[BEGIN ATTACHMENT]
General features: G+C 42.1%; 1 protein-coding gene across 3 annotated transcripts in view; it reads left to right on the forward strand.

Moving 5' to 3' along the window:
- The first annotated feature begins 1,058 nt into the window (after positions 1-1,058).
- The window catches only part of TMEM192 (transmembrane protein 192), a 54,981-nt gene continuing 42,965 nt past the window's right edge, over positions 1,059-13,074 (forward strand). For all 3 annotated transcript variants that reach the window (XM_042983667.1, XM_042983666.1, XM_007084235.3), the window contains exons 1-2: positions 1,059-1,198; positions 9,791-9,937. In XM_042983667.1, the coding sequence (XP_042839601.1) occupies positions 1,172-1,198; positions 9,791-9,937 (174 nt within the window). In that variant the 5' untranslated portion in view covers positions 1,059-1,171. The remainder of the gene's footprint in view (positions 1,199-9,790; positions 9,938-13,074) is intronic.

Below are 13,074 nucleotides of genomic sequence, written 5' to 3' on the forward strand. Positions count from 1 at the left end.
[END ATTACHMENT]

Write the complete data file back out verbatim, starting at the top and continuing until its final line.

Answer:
General features: G+C 42.1%; 1 protein-coding gene across 3 annotated transcripts in view; it reads left to right on the forward strand.

Moving 5' to 3' along the window:
- The first annotated feature begins 1,058 nt into the window (after positions 1-1,058).
- The window catches only part of TMEM192 (transmembrane protein 192), a 54,981-nt gene continuing 42,965 nt past the window's right edge, over positions 1,059-13,074 (forward strand). For all 3 annotated transcript variants that reach the window (XM_042983667.1, XM_042983666.1, XM_007084235.3), the window contains exons 1-2: positions 1,059-1,198; positions 9,791-9,937. In XM_042983667.1, the coding sequence (XP_042839601.1) occupies positions 1,172-1,198; positions 9,791-9,937 (174 nt within the window). In that variant the 5' untranslated portion in view covers positions 1,059-1,171. The remainder of the gene's footprint in view (positions 1,199-9,790; positions 9,938-13,074) is intronic.

Below are 13,074 nucleotides of genomic sequence, written 5' to 3' on the forward strand. Positions count from 1 at the left end.